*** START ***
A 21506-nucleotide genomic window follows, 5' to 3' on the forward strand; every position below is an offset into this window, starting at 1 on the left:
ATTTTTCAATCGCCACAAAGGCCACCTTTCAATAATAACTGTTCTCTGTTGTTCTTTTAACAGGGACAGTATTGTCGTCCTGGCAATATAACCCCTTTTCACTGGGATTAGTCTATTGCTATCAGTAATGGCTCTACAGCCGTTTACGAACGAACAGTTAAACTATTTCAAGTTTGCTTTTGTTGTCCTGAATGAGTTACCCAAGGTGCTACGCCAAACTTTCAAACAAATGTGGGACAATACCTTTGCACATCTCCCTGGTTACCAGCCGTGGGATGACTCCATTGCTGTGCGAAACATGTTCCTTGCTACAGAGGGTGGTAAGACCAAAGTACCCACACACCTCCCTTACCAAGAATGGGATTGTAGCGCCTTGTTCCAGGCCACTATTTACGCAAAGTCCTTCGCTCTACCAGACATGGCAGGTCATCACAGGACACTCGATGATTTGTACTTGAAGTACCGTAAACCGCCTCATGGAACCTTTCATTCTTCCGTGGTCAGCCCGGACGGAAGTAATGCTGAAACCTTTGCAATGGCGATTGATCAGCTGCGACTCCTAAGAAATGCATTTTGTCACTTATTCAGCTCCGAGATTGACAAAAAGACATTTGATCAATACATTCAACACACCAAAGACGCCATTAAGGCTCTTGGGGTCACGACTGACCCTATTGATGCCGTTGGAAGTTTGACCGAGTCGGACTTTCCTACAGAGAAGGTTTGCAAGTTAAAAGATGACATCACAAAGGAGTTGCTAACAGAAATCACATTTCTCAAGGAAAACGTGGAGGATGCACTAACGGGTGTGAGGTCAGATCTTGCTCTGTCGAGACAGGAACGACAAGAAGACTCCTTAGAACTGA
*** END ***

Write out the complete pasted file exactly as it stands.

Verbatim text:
A 21506-nucleotide genomic window follows, 5' to 3' on the forward strand; every position below is an offset into this window, starting at 1 on the left:
ATTTTTCAATCGCCACAAAGGCCACCTTTCAATAATAACTGTTCTCTGTTGTTCTTTTAACAGGGACAGTATTGTCGTCCTGGCAATATAACCCCTTTTCACTGGGATTAGTCTATTGCTATCAGTAATGGCTCTACAGCCGTTTACGAACGAACAGTTAAACTATTTCAAGTTTGCTTTTGTTGTCCTGAATGAGTTACCCAAGGTGCTACGCCAAACTTTCAAACAAATGTGGGACAATACCTTTGCACATCTCCCTGGTTACCAGCCGTGGGATGACTCCATTGCTGTGCGAAACATGTTCCTTGCTACAGAGGGTGGTAAGACCAAAGTACCCACACACCTCCCTTACCAAGAATGGGATTGTAGCGCCTTGTTCCAGGCCACTATTTACGCAAAGTCCTTCGCTCTACCAGACATGGCAGGTCATCACAGGACACTCGATGATTTGTACTTGAAGTACCGTAAACCGCCTCATGGAACCTTTCATTCTTCCGTGGTCAGCCCGGACGGAAGTAATGCTGAAACCTTTGCAATGGCGATTGATCAGCTGCGACTCCTAAGAAATGCATTTTGTCACTTATTCAGCTCCGAGATTGACAAAAAGACATTTGATCAATACATTCAACACACCAAAGACGCCATTAAGGCTCTTGGGGTCACGACTGACCCTATTGATGCCGTTGGAAGTTTGACCGAGTCGGACTTTCCTACAGAGAAGGTTTGCAAGTTAAAAGATGACATCACAAAGGAGTTGCTAACAGAAATCACATTTCTCAAGGAAAACGTGGAGGATGCACTAACGGGTGTGAGGTCAGATCTTGCTCTGTCGAGACAGGAACGACAAGAAGACTCCTTAGAACTGA